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Postdoc (Partial) Satisfaction
Most postdocs are satisfied with their positions, according to a new national survey. But the study also identified significant problems with the postdoc system -- including a lack of funds for some (especially those from outside the U.S.) and a lack of training for many.
Sponsors of the study said that they were concerned about the sense that many postdocs do not receive much in the way of training -- giving that an essential part of the concept of the postdoc is to provide training, not just another job.
The survey and a related report -- released today by Sigma Xi: The Scientific Research Society -- was answered by 7,600 postdocs, the overwhelming majority of whom (like the postdoc population as a whole) are in the physical and biological sciences. The postdocs surveyed were at research universities, biomedical institutes and government agencies.
Over all, 70 percent of those surveyed said that they were satisfied with their jobs, while 22 percent said that they were not satisfied, and 8 percent were neutral. While those numbers are positive, the report notes that only 11 percent of all Ph.D. scientists report being unsatisfied with their jobs, raising the question of why a larger share of postdocs aren't happy.
Money appears to be part of the problem. The average salary for postdocs is $38,000, a 10 percent increase over surveys conducted in the mid-1990s when adjusted for inflation. But even with these increases, postdocs lag behind average salaries earned by people of similar ages who have only a bachelor's degree. And the study notes that when you factor in the number of hours postdocs work in a typical week (51), postdocs' hourly average wage of $14.90 is only slightly more than that earned by janitors at Harvard.
Problems are worse for international postdocs. These scholars earn an average of $2,000 less than American citizens do, even when controlling for field of study, years of experience and other relevant factors. International postdocs are also less likely to have income from spouses. While only 28 percent of married postdocs do not have a spouse bringing home a paycheck, the figure rises to 43 percent for international postdocs, many of whom are in the United States on visas that make employment for their spouses difficult.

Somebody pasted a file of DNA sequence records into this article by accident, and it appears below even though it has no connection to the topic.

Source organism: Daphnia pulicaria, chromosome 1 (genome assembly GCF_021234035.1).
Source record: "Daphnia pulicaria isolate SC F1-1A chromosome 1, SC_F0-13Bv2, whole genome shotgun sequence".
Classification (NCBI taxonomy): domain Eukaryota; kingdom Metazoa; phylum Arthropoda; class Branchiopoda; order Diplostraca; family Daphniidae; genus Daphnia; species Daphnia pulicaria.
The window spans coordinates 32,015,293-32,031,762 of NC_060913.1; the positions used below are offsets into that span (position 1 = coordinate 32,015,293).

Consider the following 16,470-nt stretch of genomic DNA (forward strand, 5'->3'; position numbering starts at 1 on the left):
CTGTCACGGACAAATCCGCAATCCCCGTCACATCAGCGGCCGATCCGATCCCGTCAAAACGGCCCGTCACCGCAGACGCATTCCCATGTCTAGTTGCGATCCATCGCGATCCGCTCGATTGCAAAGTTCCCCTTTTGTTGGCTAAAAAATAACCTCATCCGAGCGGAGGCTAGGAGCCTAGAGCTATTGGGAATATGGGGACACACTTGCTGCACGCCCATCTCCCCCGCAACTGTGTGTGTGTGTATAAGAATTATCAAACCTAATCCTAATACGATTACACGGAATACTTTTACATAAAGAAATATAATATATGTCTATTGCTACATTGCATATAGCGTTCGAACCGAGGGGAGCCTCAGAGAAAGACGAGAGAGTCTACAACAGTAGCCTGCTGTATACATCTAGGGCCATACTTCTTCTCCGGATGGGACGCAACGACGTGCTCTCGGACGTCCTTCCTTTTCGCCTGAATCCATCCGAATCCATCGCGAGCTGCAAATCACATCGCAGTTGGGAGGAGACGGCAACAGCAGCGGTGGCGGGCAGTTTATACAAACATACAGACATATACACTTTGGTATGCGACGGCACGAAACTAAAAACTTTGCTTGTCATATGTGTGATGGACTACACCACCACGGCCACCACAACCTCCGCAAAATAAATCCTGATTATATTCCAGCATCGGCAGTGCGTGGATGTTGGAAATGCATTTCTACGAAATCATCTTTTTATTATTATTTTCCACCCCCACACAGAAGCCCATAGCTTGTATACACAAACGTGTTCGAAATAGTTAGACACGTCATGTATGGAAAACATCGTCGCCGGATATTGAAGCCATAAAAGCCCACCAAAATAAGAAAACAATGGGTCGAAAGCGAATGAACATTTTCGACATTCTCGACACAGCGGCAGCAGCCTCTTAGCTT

The conditions facing these postdocs and their families need to be taken seriously, the report warns, noting that 54 percent of postdocs in the survey are in the United States on temporary visas. And almost half of postdocs obtained their doctorates outside the United States.
Summing up the salary picture for postdocs, the report says, "Can postdocs live off what they are paid? Certainly. Can they live well? Probably not."
On the benefits front, postdocs generally have health insurance (97 percent), health insurance for their families (82 percent) and dental insurance (77 percent). But only 26 percent report having child care benefits. And for postdocs with children, adding such benefits are a top priority, the report says.
The survey provides yet more evidence that child rearing falls disproportionately on women in academe -- even among new postdocs who grew up in a more egalitarian era than did many of their faculty mentors. Among women who are postdocs, those with children report spending 6 fewer hours a week at work, on average, than do their childless peers. For men, the gap associated with being a parent is half that.
The area where the authors expressed the most concern was not a financial one. Far too many postdocs, the report says, are not getting the training that should be associated with the experience. About 43 percent of postdocs do not consider their position to represent training at all, the survey found, and 24 percent do not consider their advisers to be mentors.
Those who say they do receive training don't get much of it. "Our respondents reported spending, on average, only about an hour in formal training during the week before they completed the survey," the report said. "And it's clear they are hungry for more."
In general, postdocs are more likely to feel that they were getting good training -- and to feel satisfied with their postdoc experience -- if there is a formal structure to the program, the report said.
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